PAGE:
There are logical holes to the film as well. It seems that (because of cheaply recycled special effects scenes) the hunters are travelling back through time to hunt the same dinosaur – but surely if that were the case we would see multiple hunting parties all arriving at the same moment and trying to kill the same dinosaur. The most absurd notions come with the ideas of the ‘timewaves’ where the changes affected in the past seem to occur in increasingly more severe waves. This is a piece of nonsense invented solely to give the middle of the film dramatic tension as the heroes race across a city having to deal with prehistoric menaces gone out of control (an aspect that does not exist in the Ray Bradbury short story). In actuality, making a causal change in the past would be like adding a new pathway in the timeline – everything that happens from that point on would travel in a different direction and the familiar present would no longer exist. People’s memories would be different, some people would not be born and history would happen differently; what causality is not like is a rubber band that ripples when tweaked. I found it a difficult stretch to believe the causal dilemma in Bradbury’s original story – the wider one would get from the original event, the more widespread the changes would become. It is difficult to believe that one change 64 million years ago would still have paralleled the present so much that the same dictator would have been born and the only difference being that he is now in power. This entails the alternate present mirroring the other one so much so that everything transpires near identically right up until the present. In a way, the film’s changes are far more credible because they are likely alternate paths from a prehistoric change – vast sweeping evolutionary changes to lifeforms and the ecosphere. On the other hand, one finds it a little hard to understand how the death of a single butterfly can cause an entire new evolutionary chain to manifest. (Peter Hyams’s Timecop (1994) is a film that creates a far more logical and internally coherent story about the changes in causal effect).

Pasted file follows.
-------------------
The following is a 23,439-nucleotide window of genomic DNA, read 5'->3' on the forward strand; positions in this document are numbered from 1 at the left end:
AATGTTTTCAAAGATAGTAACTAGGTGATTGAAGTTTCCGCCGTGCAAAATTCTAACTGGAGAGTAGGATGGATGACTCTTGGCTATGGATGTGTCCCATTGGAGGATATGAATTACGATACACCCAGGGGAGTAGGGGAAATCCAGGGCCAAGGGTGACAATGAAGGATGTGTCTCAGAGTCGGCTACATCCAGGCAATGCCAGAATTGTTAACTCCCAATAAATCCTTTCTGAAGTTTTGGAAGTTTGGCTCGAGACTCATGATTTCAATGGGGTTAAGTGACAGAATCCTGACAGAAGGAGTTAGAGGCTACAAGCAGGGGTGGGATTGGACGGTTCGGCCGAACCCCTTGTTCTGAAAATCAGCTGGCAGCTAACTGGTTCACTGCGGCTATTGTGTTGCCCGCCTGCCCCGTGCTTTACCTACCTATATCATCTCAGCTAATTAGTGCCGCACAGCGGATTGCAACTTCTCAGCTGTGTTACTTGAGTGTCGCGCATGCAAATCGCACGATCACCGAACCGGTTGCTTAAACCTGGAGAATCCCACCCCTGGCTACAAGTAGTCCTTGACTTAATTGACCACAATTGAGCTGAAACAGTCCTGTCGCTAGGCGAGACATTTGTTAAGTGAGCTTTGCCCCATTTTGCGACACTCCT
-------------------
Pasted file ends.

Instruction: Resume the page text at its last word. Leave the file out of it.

The most absurd part of the film is the notion of creatures that have evolved as half apes, half-dinosaurs – “It’s reptilian with a bit of primate thrown in,” one character says. Aside from the basic biological absurdity of the idea, which is something that even somebody in a high school biology class would know enough about to laugh at, the sight of seeing creatures that alternate between apes and dinosaurs like some kind of changing trompe l’oeil effect looks incredibly ridiculous on screen. The film is something that only barely touches base with Ray Bradbury’s short story. Bradbury’s story with its dark ending was a neat, succinct demonstration of the dangers of causal accidents; the film however embellishes it out into an sf/action film about people being hunted through a devolving present by ape/dinosaur hybrids and other evolutionary monstrosities and where the original twist ending is supplanted by a new upbeat one where the hero must go back in time and prevent the butterfly from being crushed.